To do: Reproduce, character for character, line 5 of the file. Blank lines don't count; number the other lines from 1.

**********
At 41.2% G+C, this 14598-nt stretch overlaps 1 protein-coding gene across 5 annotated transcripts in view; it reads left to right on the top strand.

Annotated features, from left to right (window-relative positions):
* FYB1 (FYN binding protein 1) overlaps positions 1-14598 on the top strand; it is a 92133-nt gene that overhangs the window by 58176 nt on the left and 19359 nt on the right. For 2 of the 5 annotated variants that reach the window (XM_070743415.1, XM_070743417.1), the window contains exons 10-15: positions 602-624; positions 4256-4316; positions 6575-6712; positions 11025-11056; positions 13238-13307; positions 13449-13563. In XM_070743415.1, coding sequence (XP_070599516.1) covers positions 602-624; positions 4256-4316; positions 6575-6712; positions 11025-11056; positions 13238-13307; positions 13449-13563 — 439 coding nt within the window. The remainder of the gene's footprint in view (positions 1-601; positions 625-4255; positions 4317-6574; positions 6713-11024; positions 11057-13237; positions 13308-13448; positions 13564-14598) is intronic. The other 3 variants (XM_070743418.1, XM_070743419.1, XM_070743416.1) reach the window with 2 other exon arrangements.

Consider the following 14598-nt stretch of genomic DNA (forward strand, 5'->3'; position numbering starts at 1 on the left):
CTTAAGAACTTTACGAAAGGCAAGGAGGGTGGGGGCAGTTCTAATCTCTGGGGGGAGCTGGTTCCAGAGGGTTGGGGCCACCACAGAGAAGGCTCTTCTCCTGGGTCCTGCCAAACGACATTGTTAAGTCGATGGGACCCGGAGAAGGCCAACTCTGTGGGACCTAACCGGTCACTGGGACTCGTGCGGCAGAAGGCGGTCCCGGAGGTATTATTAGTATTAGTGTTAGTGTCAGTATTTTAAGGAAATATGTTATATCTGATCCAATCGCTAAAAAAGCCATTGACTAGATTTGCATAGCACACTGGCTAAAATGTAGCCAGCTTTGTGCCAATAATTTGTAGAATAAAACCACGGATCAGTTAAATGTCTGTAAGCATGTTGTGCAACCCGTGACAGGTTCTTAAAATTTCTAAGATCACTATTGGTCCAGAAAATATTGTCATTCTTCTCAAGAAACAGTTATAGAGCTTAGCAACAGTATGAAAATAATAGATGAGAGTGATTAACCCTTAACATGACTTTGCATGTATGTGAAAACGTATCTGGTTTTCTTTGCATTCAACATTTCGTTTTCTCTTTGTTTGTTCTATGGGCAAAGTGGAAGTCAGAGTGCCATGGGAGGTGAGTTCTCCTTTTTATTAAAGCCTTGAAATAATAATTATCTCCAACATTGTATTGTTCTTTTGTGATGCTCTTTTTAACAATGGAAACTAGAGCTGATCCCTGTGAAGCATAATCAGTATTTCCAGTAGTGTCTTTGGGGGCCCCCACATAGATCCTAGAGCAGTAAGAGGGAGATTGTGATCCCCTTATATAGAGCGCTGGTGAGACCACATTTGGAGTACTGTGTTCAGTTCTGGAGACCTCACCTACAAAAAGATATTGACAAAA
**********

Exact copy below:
CTTAAGAACTTTACGAAAGGCAAGGAGGGTGGGGGCAGTTCTAATCTCTGGGGGGAGCTGGTTCCAGAGGGTTGGGGCCACCACAGAGAAGGCTCTTCTCCTGGGTCCTGCCAAACGACATTGTTAAGTCGATGGGACCCGGAGAAGGCCAACTCTGTGGGACCTAACCGGTCACTGGGACTCGTGCGGCAGAAGGCGGTCCCGGAGGTATTATTAGTATTAGTGTTAGTGTCAGTATTTTAAGGAAATATGTTATATCTGATCCAATCGCTAAAAAAGCCATTGACTAGATTTGCATAGCACACTGGCTAAAATGTAGCCAGCTTTGTGCCAATAATTTGTAGAATAAAACCACGGATCAGTTAAATGTCTGTAAGCATGTTGTGCAACCCGTGACAGGTTCTTAAAATTTCTAAGATCACTATTGGTCCAGAAAATATTGTCATTCTTCTCAAGAAACAGTTATAGAGCTTAGCAACAGTATGAAAATAATAGATGAGAGTGATTAACCCTTAACATGACTTTGCATGTATGTGAAAACGTATCTGGTTTTCTTTGCATTCAACATTTCGTTTTCTCTTTGTTTGTTCTATGGGCAAAGTGGAAGTCAGAGTGCCATGGGAGGTGAGTTCTCCTTTTTATTAAAGCCTTGAAATAATAATTATCTCCAACATTGTATTGTTCTTTTGTGATGCTCTTTTTAACAATGGAAACTAGAGCTGATCCCTGTGAAGCATAATCAGTATTTCCAGTAGTGTCTTTGGGGGCCCCCACATAGATCCTAGAGCAGTAAGAGGGAGATTGTGATCCCCTTATATAGAGCGCTGGTGAGACCACATTTGGAGTACTGTGTTCAGTTCTGGAGACCTCACCTACAAAAAGATATTGACAAAA